The following chart shows most of the different industry sectors. It measures, on the one hand, the current AI adoption, and on the other hand, the future AI demand trajectory.

Figure I: Sectors leading in AI adoption today also intend to grow their investment the most.

Abbildung in dieser Leseprobe nicht enthalten

Source: Forbes 2017.

Financial services, high tech and telecommunications are the leading early adopters of Artificial Intelligence and will be the leading industries that adopt AI in the next two years. In addition to this chart, it is also noteworthy that financial services1 and healthcare2 seeing the highest increase in their profit margins as a result of AI adoption (cf. Forbes 2017). Within ten years AI and robotics are expected to create an estimated annual so-called creative disruption impact of up to 33 trillion dollars globally. It includes eight trillion to nine trillion of cost reductions across manufacturing and healthcare, nine trillion in cuts to employment costs due to AI-enabled automation of knowledge work and 1.9 trillion in efficiency gains via autonomous cars and drones (cf. Medium 2017). It is predicted that AI may power the next generation of efficiency tools (cf. Motte 2017).

The leading technology firms are in a race to build the best AI and capture a massive market. Thus IBM is working on its Watson, Amazon is banking on Alexa, Apple has Siri. At the same time Google, Facebook, and Microsoft are devoting their research labs to AI and robotics. All of these companies show their public attitude and are highlighting their enthusiasm for Artificial Intelligence (cf. Kelnar 2016; Bajpai 2017; The Guardian 2017; Maney 2016: 1). At the same time, investments in the field of AI are rising considerably. For example tech giants including Baidu and Google spent between 20 billion to 30 billion dollars on Artificial Intelligence in 2016 alone. It includes 90 percent on R&D and deployment, ten percent on Artificial Intelligence acquisitions (cf. Data Collective 2017; Medium 2017; Forbes 2017).

“The last 10 years have been about building a world that is mobile-first. (…) In the next 10 years, we will shift to a world that is AI-first.” (Rieber 2017: 13).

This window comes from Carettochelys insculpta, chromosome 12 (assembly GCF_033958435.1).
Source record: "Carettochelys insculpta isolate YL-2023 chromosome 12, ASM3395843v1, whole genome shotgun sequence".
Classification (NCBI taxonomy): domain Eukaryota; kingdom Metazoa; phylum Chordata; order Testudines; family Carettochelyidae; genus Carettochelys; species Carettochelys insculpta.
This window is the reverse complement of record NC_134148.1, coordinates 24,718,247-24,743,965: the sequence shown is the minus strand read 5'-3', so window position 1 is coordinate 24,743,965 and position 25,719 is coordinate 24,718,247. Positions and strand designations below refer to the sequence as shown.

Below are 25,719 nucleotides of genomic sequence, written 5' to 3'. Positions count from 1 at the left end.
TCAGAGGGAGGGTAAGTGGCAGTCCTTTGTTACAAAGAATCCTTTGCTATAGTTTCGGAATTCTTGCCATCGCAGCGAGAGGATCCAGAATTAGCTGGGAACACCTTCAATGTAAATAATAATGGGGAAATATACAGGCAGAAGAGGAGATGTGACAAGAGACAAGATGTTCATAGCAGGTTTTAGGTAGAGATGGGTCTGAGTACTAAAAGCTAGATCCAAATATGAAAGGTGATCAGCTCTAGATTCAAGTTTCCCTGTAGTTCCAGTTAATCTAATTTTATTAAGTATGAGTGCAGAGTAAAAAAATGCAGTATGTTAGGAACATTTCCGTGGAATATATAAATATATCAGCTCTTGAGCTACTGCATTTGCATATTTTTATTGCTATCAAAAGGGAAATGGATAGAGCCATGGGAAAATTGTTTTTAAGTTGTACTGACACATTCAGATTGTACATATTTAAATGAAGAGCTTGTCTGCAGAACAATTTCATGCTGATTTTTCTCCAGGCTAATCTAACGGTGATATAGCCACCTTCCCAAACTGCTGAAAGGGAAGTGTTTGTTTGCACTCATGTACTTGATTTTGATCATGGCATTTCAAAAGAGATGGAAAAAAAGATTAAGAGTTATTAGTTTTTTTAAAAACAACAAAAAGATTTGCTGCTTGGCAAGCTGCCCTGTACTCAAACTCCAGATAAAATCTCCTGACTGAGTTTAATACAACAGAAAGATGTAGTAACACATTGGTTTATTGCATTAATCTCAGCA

Practitioners place a high expected future value on Artificial Intelligence. The current age of Artificial Intelligence has the potential to disrupt the world’s largest industries and is expected to contribute 15,7 trillion us dollar to the global economy by 2030. That is one reason why AI is often called a new wave of innovation or the world’s next industrial revolution (cf. Hindu Business Line 2017; Piovesan/ Ntiri 2018; Appendix II). AI and the widespread adoption of cognitive systems across a broad range of industries will drive worldwide revenues from nearly 8 billion dollars in 2016 to more than 47 billion dollars in 2020 with banking named as one of the top two industries to lead the charge (cf. IDC 2016). This estimate and assumption based on several parallel developments, which will not be discussed in detail in this research. However, to name a few, the following illustration helps.

Figure II: Development of Infastructure.

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Source: Narrativ Science 2017.

These technological achievements, increasingly powerful hardware, evolving machine learning approaches, and vast new data sets are fueling a transformation of these major global industries such as financial services, healthcare, retail, education, manufacturing and supply chain, mobility or the security sector (cf. Data Collective 2017; Medium 2017).

All in all, the potential of AI in the business sector can be seen in the increase in profit margin and productivity. Based on a McKinsey research (2017) the following chart shows that AI is a way to increase profit margins:

Figure III: AI adopters with a proactive strategy have significantly higher profit margins.

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Source: McKinsey 2017: 21.